How is the art industry faring in the era of sustainability?
For a jet-set industry that emits more CO2 than the entire population of Austria, it could be argued that sustainability has never been high on The Art World’s agenda — perhaps that’s about to change.
As is to be expected, hauling hoards of bubble-wrapped artwork across the globe racks up a considerable carbon footprint. Setting up the exhibitions themselves is rarely better; lest we forget the hoards of plastic cups in which each exhibition’s complimentary wine must be served. But while many of us are aware of how detrimental globe trotting can be for the environment, we’re often unaware of how the most popular of artists’ mediums — paint — can be detrimental to the climate too.
Paints were created through experimentation as artists worked like mediaeval alchemists. After centuries of trial and error, our present-day shelves are now stocked with what is considered to be the most refined in terms of pigment, viscosity, longevity and price. For those unfamiliar with the cost of paint, an ounce of Cadmium Red costs the same as an ounce of the best caviar or that of cold-packed human blood cells.
Paint is made up of a pigment, for colour, and a binder to hold the particles together. The history of raw pigments is no stranger to some unusual and potentially deadly methods. For example, Tyrian Purple, a Phoenician discovery, was extracted from the mucus of thousands of Murax Snails — Indigenous peoples produced red by collecting carmine via the harvesting and crushing of Cochineal beetles.
The discovery of exciting new pigments came with some adverse side effects. Lapiz lazuli, an Afghan stone, was once the most expensive pigment in the world. A great luxury, its Ultramarine blue colour was reserved for religious icons such as the Madonna, the Virgin Mary. However, the stone is laced with Pyrite which when oxidised releases harmful sulphur. When green was revived by the Impressionists, along came Scheele’s Green, a copper arsenite so toxic, it potentially blinded Monet and contributed to the death of Napoleon.
“With paint a necessity in a painter’s quest to create art, abandoning the medium altogether is not an option.”
Nowadays pigments are safer. EU regulations have banned lead-based paint. Colours such as Cadmiums are available in hues, an imitation, to avoid toxic heavy metals. Scheele’s Green, so popular it became a fashionable wallpaper for children’s bedrooms, was quickly recalled and destroyed. However, while Lemon Yellow and Emerald Green might suggest eco-purity, today’s palettes still contain a plethora of chemicals.
When exposed to air, paint releases volatile organic compounds (VOCs) in their gaseous form. These are unstable chemicals that act as greenhouse gases, causing irreparable damage to both the environment and human health. Synthetic pigments, such as Cobalt Blue, are made from petrochemicals and derived from crude oil.
Oil paint is not water-soluble and requires harmful solvents to thin it. Most users will play with varnishes, primers, thinners or thickeners with little ventilation or protection using their studios like a haphazard chemistry lab.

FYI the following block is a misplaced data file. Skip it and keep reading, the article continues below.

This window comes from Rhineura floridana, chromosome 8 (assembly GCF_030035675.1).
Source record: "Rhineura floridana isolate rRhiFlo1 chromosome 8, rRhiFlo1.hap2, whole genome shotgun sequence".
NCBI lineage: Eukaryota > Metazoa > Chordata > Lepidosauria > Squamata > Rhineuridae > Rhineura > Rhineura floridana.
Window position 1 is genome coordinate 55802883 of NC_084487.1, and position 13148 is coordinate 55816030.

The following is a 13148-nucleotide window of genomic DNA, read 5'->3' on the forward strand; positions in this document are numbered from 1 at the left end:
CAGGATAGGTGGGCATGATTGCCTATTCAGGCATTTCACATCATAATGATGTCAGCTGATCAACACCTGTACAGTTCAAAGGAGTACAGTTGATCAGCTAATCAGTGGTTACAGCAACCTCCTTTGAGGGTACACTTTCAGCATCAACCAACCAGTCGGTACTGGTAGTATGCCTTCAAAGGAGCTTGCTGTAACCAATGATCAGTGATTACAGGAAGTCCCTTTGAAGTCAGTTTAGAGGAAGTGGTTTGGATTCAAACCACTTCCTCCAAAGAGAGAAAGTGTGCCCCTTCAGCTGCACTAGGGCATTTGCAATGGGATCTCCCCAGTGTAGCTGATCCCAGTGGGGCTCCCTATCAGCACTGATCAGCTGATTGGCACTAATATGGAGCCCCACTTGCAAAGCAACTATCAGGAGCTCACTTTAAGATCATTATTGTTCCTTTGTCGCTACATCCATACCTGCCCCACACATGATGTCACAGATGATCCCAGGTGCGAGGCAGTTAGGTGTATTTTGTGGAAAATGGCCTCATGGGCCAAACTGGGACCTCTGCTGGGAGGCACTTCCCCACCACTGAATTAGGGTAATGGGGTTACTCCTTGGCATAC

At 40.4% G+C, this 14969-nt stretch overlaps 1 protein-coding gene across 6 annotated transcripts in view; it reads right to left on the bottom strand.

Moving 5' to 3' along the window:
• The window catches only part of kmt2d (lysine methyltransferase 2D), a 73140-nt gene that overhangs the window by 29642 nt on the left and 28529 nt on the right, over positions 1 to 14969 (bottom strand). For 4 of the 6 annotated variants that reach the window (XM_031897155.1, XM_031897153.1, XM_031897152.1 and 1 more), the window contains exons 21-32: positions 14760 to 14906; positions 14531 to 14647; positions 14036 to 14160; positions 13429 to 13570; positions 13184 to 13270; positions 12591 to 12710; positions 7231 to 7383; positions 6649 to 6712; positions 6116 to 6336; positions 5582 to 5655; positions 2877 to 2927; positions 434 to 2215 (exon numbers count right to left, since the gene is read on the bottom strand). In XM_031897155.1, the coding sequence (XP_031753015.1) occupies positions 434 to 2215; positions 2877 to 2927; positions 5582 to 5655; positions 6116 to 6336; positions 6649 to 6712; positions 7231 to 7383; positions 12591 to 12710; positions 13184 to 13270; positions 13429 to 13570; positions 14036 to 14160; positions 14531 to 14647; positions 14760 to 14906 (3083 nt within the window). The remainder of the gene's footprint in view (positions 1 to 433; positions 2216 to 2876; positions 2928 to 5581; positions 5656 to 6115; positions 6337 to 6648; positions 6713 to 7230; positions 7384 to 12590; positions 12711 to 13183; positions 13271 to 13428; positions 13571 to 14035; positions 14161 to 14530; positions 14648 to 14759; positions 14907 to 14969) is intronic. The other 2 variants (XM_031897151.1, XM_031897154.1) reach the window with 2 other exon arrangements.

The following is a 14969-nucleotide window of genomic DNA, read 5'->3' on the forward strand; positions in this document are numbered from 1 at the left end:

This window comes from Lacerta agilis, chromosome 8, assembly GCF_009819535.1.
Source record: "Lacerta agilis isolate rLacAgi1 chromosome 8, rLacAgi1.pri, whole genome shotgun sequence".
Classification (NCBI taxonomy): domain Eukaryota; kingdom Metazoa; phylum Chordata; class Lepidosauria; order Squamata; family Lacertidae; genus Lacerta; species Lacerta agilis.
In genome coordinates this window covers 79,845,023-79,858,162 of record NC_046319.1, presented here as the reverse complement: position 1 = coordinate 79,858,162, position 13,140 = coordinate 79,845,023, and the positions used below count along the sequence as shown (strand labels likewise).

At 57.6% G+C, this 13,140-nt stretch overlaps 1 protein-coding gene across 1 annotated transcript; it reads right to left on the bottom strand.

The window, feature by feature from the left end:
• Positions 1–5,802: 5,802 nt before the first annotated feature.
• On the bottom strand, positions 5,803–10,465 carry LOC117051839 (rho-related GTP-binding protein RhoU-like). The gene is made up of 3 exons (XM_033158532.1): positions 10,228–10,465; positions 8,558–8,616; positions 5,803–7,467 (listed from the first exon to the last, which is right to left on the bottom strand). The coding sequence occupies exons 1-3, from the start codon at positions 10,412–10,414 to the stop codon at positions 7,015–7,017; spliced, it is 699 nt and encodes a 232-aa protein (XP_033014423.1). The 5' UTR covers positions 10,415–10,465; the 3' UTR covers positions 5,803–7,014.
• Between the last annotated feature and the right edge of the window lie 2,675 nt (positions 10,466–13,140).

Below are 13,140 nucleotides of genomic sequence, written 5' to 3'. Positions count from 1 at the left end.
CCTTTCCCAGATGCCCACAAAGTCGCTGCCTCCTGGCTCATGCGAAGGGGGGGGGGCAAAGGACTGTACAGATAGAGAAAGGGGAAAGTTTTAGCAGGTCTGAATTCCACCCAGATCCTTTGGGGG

Disposal is particularly difficult with the resulting solution considered hazardous waste. Although water-soluble, acrylic paint isn’t water-based. It is plastic-based and relies on a solvent to make it water-soluble. In fact, according to one article, washing paint down the sink contributes to 58% of the ocean’s microplastics.
With paint a necessity in a painter’s quest to create art, abandoning the medium altogether is not an option. However, alongside the vegans, the recyclers and the fast-fashion-rejectors, we painters can do our bit.
Cavemen dried and ground up clay soils before binding them with animal fats for the earliest known paints. The Italians roasted them during the Renaissance creating ochres, umbers and siennas. These pigments traditionally come from earth, hence their brown colours and these age-old techniques can be used as a greener alternative. Foraging natural pigments gives a deeper understanding of palette and organic matter. Many pigments are readily available. Soot was the carbon base for Lamp Black. Its sister, Ash, gives a silvery tint. Extract blue from boiling red cabbage or utilise spices for vibrant oranges and yellows.
Linseed oil is a great option for a binder. Also known as flaxseed oil in the food industry, it is plant-based, edible and comes from a renewable resource. For something fast-drying, egg tempera is proven to withstand time. Examples of this method date back to the fourth century AD. Mix yolk with pigment and the lecithin acts as an emulsifier, binding pigment and water together. Different oxidation times can lead to different viscosities. Jan Van Eyck used to leave his handmade paint in the sun to get his ideal consistency. Encaustic painting was popular in Byzantine monasteries and requires liquid wax, commonly beeswax, to bind the pigment. Casein painting swaps wax for milk and is growing in popularity as a green alternative.
Low VOC paint options are also available. Consider less toxic solvents and use in well-ventilated spaces. Although still not carbon neutral, dispose of your paint by letting it harden and putting it in the household bin, rather than down the sink where it can damage aquatic life. Use chlorine-free or recycled paper or consider eco-friendly packaging.
As climate activists hurl food at famous artworks, we must consider the relationship between the art industry and our environment. Being mindful of the harmful effects of materials is essential to being part of the solution.